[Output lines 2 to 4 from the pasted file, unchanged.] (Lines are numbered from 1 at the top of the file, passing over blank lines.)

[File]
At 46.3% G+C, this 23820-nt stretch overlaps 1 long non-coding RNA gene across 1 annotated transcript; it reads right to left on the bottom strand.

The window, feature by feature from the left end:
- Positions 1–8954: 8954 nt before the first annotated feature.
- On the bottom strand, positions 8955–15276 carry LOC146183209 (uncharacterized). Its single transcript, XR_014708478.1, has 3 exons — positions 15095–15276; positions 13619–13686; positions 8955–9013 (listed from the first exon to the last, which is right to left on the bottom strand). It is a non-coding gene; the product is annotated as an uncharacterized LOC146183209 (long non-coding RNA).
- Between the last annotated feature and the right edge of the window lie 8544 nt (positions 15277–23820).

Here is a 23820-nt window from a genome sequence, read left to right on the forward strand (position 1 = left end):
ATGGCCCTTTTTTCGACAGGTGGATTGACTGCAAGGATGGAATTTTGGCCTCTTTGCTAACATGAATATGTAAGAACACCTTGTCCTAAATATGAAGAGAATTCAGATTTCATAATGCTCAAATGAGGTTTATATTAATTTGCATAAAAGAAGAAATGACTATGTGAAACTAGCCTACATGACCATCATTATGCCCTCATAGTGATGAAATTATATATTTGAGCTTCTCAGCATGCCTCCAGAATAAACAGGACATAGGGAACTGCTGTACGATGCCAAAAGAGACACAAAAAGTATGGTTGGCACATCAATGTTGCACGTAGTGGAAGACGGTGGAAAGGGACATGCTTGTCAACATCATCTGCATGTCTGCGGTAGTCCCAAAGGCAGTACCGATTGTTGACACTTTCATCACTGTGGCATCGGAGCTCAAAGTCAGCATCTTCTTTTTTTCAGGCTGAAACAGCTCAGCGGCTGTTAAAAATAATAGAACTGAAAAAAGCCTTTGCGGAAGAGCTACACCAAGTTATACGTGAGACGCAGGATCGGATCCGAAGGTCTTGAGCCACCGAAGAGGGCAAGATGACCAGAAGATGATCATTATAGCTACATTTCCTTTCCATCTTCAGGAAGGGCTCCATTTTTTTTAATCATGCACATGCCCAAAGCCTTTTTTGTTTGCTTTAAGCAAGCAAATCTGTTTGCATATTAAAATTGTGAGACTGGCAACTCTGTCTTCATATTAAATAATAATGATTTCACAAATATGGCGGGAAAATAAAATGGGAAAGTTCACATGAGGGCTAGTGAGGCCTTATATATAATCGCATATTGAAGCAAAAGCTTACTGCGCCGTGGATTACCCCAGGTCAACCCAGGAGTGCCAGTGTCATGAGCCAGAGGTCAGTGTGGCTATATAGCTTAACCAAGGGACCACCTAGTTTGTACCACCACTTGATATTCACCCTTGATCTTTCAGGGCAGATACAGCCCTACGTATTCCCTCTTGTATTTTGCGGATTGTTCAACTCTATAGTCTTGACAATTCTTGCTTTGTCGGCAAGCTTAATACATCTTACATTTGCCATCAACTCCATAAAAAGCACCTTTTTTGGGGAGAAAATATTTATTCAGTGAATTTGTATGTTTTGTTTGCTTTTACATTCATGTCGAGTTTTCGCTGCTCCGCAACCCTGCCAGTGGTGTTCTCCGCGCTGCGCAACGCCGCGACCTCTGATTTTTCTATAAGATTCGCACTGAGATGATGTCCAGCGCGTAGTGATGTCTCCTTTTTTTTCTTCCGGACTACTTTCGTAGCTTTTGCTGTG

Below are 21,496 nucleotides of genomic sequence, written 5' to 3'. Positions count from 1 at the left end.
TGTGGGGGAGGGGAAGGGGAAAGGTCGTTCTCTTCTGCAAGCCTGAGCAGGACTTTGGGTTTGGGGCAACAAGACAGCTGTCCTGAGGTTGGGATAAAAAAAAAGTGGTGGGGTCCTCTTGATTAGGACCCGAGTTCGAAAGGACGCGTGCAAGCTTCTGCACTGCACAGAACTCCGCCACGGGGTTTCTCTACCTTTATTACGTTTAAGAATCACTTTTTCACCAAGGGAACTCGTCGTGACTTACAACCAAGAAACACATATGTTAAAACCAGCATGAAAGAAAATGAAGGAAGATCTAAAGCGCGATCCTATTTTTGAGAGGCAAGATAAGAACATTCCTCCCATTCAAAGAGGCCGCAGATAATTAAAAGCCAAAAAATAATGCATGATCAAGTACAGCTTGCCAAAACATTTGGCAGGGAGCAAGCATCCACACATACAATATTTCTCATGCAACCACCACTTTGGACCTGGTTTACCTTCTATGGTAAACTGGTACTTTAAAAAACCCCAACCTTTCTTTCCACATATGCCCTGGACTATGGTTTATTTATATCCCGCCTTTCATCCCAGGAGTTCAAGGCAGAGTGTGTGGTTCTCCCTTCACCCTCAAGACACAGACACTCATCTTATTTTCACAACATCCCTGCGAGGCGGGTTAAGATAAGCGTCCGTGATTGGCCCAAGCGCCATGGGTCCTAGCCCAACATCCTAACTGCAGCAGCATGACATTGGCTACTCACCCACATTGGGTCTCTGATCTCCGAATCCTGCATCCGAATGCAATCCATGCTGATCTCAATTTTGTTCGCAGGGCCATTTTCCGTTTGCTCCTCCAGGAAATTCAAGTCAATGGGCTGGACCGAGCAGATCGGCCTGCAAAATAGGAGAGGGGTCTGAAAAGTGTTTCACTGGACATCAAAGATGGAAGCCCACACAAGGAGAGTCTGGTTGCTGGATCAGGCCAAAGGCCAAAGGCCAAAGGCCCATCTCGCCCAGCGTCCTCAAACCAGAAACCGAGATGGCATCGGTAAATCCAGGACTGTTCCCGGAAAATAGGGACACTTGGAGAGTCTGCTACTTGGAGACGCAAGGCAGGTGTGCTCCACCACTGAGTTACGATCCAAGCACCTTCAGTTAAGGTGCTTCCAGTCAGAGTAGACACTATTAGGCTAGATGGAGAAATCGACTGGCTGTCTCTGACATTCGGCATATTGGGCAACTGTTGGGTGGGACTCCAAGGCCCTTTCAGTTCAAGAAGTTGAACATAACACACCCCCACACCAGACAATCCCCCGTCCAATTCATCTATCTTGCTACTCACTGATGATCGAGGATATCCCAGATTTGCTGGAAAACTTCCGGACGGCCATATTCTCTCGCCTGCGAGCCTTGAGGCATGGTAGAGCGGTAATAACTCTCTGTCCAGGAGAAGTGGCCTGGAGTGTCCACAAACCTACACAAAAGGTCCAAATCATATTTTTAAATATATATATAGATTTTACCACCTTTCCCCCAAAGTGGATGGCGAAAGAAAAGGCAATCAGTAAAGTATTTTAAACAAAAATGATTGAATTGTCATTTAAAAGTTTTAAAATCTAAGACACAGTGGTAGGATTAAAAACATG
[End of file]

The window, feature by feature from the left end:
- Positions 1–8954: 8954 nt before the first annotated feature.
- On the bottom strand, positions 8955–15276 carry LOC146183209 (uncharacterized). Its single transcript, XR_014708478.1, has 3 exons — positions 15095–15276; positions 13619–13686; positions 8955–9013 (listed from the first exon to the last, which is right to left on the bottom strand). It is a non-coding gene; the product is annotated as an uncharacterized LOC146183209 (long non-coding RNA).